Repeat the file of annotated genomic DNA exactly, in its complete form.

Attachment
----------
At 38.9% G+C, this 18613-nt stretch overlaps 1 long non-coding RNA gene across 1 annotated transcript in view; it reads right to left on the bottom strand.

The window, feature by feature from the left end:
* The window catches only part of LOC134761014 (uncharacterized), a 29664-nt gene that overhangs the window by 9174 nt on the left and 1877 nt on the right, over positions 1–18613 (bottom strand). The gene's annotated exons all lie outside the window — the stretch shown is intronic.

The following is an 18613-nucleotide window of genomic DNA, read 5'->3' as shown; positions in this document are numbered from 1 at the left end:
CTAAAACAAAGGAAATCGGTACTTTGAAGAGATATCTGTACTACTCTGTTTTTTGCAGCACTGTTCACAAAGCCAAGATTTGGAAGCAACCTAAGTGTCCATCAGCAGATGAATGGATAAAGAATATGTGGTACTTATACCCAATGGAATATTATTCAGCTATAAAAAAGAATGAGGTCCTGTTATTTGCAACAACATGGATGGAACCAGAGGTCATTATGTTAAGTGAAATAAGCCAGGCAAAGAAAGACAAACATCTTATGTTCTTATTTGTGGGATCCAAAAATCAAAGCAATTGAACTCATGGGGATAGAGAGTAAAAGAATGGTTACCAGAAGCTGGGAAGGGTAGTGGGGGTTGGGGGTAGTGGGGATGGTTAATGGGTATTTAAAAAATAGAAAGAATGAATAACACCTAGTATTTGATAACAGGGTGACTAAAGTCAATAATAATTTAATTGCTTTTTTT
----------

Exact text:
At 38.9% G+C, this 18613-nt stretch overlaps 1 long non-coding RNA gene across 1 annotated transcript in view; it reads right to left on the bottom strand.

The window, feature by feature from the left end:
* The window catches only part of LOC134761014 (uncharacterized), a 29664-nt gene that overhangs the window by 9174 nt on the left and 1877 nt on the right, over positions 1–18613 (bottom strand). The gene's annotated exons all lie outside the window — the stretch shown is intronic.

The following is an 18613-nucleotide window of genomic DNA, read 5'->3' as shown; positions in this document are numbered from 1 at the left end:
CTAAAACAAAGGAAATCGGTACTTTGAAGAGATATCTGTACTACTCTGTTTTTTGCAGCACTGTTCACAAAGCCAAGATTTGGAAGCAACCTAAGTGTCCATCAGCAGATGAATGGATAAAGAATATGTGGTACTTATACCCAATGGAATATTATTCAGCTATAAAAAAGAATGAGGTCCTGTTATTTGCAACAACATGGATGGAACCAGAGGTCATTATGTTAAGTGAAATAAGCCAGGCAAAGAAAGACAAACATCTTATGTTCTTATTTGTGGGATCCAAAAATCAAAGCAATTGAACTCATGGGGATAGAGAGTAAAAGAATGGTTACCAGAAGCTGGGAAGGGTAGTGGGGGTTGGGGGTAGTGGGGATGGTTAATGGGTATTTAAAAAATAGAAAGAATGAATAACACCTAGTATTTGATAACAGGGTGACTAAAGTCAATAATAATTTAATTGCTTTTTTT